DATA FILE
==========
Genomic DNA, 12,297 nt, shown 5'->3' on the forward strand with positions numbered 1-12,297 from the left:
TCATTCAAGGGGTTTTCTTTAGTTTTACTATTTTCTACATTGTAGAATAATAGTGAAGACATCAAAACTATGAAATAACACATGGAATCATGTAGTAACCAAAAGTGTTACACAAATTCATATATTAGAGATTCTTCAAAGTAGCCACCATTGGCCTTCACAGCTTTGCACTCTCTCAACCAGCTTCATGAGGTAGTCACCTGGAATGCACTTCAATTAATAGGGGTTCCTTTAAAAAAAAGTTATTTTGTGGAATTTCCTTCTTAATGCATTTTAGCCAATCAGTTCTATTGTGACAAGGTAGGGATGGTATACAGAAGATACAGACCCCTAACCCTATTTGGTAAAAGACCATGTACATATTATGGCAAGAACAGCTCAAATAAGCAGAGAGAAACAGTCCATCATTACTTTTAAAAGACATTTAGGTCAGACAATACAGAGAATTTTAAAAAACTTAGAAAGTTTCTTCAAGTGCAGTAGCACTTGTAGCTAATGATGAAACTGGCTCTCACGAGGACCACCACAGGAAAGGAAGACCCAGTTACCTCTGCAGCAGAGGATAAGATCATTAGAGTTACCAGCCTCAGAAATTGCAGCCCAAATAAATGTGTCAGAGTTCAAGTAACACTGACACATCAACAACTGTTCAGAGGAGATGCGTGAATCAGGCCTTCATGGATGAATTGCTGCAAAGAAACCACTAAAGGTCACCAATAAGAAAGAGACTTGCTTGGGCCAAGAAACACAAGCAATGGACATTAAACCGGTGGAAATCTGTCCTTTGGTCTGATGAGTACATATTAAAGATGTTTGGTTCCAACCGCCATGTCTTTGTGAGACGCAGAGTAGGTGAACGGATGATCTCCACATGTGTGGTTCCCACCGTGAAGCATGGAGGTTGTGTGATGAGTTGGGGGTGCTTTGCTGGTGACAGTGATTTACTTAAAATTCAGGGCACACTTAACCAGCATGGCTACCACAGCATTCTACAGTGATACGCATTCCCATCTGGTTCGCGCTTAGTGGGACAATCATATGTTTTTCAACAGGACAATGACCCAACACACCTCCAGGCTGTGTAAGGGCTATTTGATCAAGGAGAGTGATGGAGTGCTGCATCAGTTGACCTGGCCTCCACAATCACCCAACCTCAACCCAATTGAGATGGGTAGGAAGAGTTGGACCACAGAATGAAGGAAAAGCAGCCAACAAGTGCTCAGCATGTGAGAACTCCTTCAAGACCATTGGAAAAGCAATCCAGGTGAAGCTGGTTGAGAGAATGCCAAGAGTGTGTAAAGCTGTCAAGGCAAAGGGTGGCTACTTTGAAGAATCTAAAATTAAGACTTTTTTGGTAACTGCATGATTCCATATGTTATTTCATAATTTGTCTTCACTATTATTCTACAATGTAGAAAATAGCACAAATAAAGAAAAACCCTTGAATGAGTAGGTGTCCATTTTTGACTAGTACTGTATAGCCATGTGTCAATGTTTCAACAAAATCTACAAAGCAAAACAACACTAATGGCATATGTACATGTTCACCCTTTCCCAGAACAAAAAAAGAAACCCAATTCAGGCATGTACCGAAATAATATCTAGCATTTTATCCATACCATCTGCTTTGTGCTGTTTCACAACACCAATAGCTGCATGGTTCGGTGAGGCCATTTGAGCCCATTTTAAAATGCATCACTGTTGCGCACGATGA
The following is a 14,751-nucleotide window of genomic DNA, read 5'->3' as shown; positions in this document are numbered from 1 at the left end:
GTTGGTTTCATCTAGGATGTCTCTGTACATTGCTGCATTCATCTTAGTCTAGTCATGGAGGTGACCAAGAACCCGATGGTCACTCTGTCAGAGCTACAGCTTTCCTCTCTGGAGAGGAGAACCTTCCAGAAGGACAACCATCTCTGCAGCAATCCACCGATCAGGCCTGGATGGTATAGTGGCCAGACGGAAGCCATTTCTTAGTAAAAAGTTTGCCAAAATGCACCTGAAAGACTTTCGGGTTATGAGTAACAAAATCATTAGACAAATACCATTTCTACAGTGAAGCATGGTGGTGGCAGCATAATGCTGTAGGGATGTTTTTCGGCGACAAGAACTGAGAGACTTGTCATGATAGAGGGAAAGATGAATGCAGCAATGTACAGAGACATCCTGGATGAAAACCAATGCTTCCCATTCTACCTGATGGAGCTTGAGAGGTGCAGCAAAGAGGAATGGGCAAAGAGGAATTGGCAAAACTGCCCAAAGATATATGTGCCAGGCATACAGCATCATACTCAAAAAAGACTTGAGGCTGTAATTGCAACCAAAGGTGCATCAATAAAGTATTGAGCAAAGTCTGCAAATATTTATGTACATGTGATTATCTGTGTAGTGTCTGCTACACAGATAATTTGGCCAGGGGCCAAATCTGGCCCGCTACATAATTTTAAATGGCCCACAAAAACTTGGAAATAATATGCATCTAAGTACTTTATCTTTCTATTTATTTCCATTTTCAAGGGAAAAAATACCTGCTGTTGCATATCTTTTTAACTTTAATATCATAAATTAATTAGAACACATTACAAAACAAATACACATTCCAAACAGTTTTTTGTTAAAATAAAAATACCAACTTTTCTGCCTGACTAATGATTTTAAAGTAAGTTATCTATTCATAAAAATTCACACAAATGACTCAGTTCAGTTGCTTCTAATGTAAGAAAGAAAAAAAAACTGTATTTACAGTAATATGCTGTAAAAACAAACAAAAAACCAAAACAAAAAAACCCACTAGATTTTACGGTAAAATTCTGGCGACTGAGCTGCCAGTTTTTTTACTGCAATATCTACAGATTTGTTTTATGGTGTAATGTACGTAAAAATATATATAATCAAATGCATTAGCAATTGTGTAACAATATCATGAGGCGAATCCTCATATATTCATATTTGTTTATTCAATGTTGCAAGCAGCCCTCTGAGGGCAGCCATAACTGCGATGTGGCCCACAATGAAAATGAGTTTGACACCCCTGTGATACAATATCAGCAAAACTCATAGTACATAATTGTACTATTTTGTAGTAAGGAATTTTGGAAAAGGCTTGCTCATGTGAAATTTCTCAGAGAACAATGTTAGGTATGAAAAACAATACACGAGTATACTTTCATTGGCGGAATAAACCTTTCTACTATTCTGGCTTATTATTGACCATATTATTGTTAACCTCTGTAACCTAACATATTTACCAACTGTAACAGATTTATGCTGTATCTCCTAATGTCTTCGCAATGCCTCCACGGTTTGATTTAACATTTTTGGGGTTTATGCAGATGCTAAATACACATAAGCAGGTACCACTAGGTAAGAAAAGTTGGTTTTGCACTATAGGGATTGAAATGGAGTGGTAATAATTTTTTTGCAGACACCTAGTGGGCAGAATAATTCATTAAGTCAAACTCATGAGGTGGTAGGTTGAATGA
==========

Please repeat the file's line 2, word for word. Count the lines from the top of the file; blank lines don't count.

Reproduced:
TCATTCAAGGGGTTTTCTTTAGTTTTACTATTTTCTACATTGTAGAATAATAGTGAAGACATCAAAACTATGAAATAACACATGGAATCATGTAGTAACCAAAAGTGTTACACAAATTCATATATTAGAGATTCTTCAAAGTAGCCACCATTGGCCTTCACAGCTTTGCACTCTCTCAACCAGCTTCATGAGGTAGTCACCTGGAATGCACTTCAATTAATAGGGGTTCCTTTAAAAAAAAGTTATTTTGTGGAATTTCCTTCTTAATGCATTTTAGCCAATCAGTTCTATTGTGACAAGGTAGGGATGGTATACAGAAGATACAGACCCCTAACCCTATTTGGTAAAAGACCATGTACATATTATGGCAAGAACAGCTCAAATAAGCAGAGAGAAACAGTCCATCATTACTTTTAAAAGACATTTAGGTCAGACAATACAGAGAATTTTAAAAAACTTAGAAAGTTTCTTCAAGTGCAGTAGCACTTGTAGCTAATGATGAAACTGGCTCTCACGAGGACCACCACAGGAAAGGAAGACCCAGTTACCTCTGCAGCAGAGGATAAGATCATTAGAGTTACCAGCCTCAGAAATTGCAGCCCAAATAAATGTGTCAGAGTTCAAGTAACACTGACACATCAACAACTGTTCAGAGGAGATGCGTGAATCAGGCCTTCATGGATGAATTGCTGCAAAGAAACCACTAAAGGTCACCAATAAGAAAGAGACTTGCTTGGGCCAAGAAACACAAGCAATGGACATTAAACCGGTGGAAATCTGTCCTTTGGTCTGATGAGTACATATTAAAGATGTTTGGTTCCAACCGCCATGTCTTTGTGAGACGCAGAGTAGGTGAACGGATGATCTCCACATGTGTGGTTCCCACCGTGAAGCATGGAGGTTGTGTGATGAGTTGGGGGTGCTTTGCTGGTGACAGTGATTTACTTAAAATTCAGGGCACACTTAACCAGCATGGCTACCACAGCATTCTACAGTGATACGCATTCCCATCTGGTTCGCGCTTAGTGGGACAATCATATGTTTTTCAACAGGACAATGACCCAACACACCTCCAGGCTGTGTAAGGGCTATTTGATCAAGGAGAGTGATGGAGTGCTGCATCAGTTGACCTGGCCTCCACAATCACCCAACCTCAACCCAATTGAGATGGGTAGGAAGAGTTGGACCACAGAATGAAGGAAAAGCAGCCAACAAGTGCTCAGCATGTGAGAACTCCTTCAAGACCATTGGAAAAGCAATCCAGGTGAAGCTGGTTGAGAGAATGCCAAGAGTGTGTAAAGCTGTCAAGGCAAAGGGTGGCTACTTTGAAGAATCTAAAATTAAGACTTTTTTGGTAACTGCATGATTCCATATGTTATTTCATAATTTGTCTTCACTATTATTCTACAATGTAGAAAATAGCACAAATAAAGAAAAACCCTTGAATGAGTAGGTGTCCATTTTTGACTAGTACTGTATAGCCATGTGTCAATGTTTCAACAAAATCTACAAAGCAAAACAACACTAATGGCATATGTACATGTTCACCCTTTCCCAGAACAAAAAAAGAAACCCAATTCAGGCATGTACCGAAATAATATCTAGCATTTTATCCATACCATCTGCTTTGTGCTGTTTCACAACACCAATAGCTGCATGGTTCGGTGAGGCCATTTGAGCCCATTTTAAAATGCATCACTGTTGCGCACGATGA